As the sun sets on Saturday, how do you know you haven’t desecrated the Sabbath? I’ve asked some of my fellow church members this question from time to time and almost without exception, I’ve been given a list of deeds done and a longer list of things not done. I’ve found that bewildering because the same folks have viewed some of the Pharisee’s Sabbath rules with no small amount of amusement. The only reason that seems to plausibly explain this to me is that to most minds, Jesus wasn’t against the Sabbath having rules but was against the Pharisee’s particular set of rules. If that is the case, then we have missed the bus totally.
To top off his tirade against the leaders dismayed by his “Sabbath breaking” disciples, Jesus pointed the Pharisees to the text, “I desire mercy, not sacrifice,” (Matt 12:7 NIV). In Hosea 6:6, where these words are taken from, the concept is further developed to show that God hungers for acknowledgement rather than burnt offerings. Jesus was revealing to the Pharisees that their failure to appreciate what He and his disciples were doing on the Sabbath was due to their failure to understand what it was that God wanted from them.
While God wanted a relationship, the Pharisees were more interested in a transaction. For them, Salvation was a business deal with God but Jesus came to reveal a God who hungered for a relationship with his people. When God gave the Sabbath rules at Sinai, He was spelling things out to ex-slaves who didn’t know any better. However, the Sabbath did not originate at Sinai, it came at the end of Creation week and the beginning of human existence. The first full day that humanity spent on earth was a celebration of creation. The Sabbath was also the first day of Adam and Eve’s honeymoon. There is no mention of rules on that first Sabbath for a reason – it wasn’t about rules, it was about Adam and Eve accepting God’s invitation to join in His rest, meaning, relationship.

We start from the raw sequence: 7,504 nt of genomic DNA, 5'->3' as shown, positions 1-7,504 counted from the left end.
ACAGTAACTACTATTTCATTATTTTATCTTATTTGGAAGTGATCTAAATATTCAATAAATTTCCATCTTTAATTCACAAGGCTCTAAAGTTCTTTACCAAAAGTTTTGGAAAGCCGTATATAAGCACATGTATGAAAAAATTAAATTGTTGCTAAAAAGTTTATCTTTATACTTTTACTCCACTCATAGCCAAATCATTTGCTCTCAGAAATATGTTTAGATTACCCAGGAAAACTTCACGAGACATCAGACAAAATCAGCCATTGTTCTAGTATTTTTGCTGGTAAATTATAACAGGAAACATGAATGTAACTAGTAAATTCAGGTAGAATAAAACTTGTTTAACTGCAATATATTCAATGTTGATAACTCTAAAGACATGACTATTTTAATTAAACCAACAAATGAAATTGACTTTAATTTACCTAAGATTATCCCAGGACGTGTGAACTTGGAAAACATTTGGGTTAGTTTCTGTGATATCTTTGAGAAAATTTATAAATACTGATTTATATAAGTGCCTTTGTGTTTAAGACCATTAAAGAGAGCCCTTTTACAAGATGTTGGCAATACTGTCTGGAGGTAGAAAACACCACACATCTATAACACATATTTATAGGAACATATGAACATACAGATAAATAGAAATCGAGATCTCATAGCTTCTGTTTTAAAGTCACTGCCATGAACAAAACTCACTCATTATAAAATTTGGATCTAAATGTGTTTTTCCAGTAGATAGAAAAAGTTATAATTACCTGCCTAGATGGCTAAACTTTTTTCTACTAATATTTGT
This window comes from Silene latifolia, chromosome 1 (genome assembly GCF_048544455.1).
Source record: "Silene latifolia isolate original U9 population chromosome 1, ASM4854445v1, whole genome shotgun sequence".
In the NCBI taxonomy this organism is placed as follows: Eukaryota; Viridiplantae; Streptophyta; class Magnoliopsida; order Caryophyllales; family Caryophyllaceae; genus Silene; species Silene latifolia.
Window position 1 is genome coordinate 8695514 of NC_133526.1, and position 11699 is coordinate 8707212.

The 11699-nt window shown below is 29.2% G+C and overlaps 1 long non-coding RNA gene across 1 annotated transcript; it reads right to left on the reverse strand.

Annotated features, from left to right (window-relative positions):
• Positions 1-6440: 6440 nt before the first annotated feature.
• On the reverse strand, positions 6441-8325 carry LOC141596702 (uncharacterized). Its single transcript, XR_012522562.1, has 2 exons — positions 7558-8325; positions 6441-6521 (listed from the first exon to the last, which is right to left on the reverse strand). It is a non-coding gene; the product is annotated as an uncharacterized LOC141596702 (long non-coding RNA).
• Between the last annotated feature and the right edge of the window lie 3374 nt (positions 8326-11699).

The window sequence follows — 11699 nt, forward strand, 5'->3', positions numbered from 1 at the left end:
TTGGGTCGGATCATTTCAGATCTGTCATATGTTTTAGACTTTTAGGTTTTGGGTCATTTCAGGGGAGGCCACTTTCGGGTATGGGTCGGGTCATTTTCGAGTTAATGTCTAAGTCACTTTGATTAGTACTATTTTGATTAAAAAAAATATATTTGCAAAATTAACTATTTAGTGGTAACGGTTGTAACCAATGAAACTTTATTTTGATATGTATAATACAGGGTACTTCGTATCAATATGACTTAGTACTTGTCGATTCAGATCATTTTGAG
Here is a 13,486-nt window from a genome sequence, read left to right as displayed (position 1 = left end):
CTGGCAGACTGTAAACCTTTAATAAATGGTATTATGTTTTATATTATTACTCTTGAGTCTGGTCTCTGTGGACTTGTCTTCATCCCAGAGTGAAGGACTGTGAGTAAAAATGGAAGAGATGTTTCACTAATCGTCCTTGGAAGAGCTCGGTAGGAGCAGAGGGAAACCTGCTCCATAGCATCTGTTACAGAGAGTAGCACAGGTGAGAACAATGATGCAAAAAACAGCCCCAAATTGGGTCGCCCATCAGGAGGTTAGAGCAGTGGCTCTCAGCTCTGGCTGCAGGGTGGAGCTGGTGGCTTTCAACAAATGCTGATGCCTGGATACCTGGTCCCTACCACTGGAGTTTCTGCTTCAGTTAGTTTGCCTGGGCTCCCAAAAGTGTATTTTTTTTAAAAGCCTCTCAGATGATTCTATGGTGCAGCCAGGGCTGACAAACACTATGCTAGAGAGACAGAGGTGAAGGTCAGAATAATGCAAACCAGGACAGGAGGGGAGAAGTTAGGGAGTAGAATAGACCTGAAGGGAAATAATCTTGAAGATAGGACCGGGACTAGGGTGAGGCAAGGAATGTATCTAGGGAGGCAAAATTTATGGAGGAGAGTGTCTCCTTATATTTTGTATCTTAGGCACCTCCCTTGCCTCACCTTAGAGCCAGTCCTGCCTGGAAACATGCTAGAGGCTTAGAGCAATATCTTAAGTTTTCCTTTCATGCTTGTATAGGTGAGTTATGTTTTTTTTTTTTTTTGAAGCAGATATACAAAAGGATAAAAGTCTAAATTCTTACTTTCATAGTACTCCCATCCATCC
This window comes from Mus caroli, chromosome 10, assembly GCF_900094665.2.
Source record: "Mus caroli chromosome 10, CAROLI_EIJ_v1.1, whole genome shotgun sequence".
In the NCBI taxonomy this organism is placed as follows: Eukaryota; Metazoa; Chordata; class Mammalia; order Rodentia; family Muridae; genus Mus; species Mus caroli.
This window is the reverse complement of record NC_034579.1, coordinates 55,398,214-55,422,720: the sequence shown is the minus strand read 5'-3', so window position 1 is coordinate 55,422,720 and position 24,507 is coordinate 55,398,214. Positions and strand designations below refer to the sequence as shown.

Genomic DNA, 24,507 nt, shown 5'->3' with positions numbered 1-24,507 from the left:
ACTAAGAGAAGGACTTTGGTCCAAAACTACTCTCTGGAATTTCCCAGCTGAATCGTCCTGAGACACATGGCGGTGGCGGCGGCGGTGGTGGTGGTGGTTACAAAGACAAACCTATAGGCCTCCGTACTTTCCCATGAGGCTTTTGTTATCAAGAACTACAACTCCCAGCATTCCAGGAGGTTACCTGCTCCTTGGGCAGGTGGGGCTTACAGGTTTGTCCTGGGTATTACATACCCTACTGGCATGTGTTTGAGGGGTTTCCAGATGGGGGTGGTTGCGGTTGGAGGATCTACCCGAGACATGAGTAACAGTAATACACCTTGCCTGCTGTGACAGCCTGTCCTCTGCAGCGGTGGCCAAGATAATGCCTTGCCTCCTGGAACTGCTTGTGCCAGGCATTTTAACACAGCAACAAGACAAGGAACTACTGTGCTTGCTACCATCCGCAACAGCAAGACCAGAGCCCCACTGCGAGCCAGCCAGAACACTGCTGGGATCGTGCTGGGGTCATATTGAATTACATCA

This relationship was broken but Jesus came to repair it. Here, as he quoted Hosea 6:6, he inexorably linked the Sabbath to this ministry of reconciliation and restoration. The disciples were in fellowship with Jesus as they “harvested”, “threshed” and ate wheat. This is the Messiah’s Sabbath. The Sabbath of the new Israel in which there is no longer a need for rules governing observance but an attitude in each heart driving the repentant sinner to the Father’s embrace. Micah 6:6-8 dramatises this attitude with the persona asking himself what he will offer God. After going through various options, he declares,
“He has shown you, O mortal, what is good.
And what does the Lord require of you?
To act justly and to love mercy
and to walk humbly with your God.” (Micah 6:8 NIV)
Jesus reveals this attitude when in Matthew 12:9-14, he figures a man is worth far more than a cow or donkey and heals him while pious Pharisees plot to kill him. What a contrast! On one hand, a seemingly lawless man values life and seeks to improve it because it is right to do good on Sabbath while on the other hand, pious men plot murder. Obviously, they are clueless about the Sabbath.
As the sun sets on Saturday, how do you know you kept it? Did you hunger for relationship and fellowship with God? Did you accept His invitation to enter His rest? Did you creatively find a way to be merciful to God’s creatures? Did you value and celebrate life? Or were you obsessed with rules?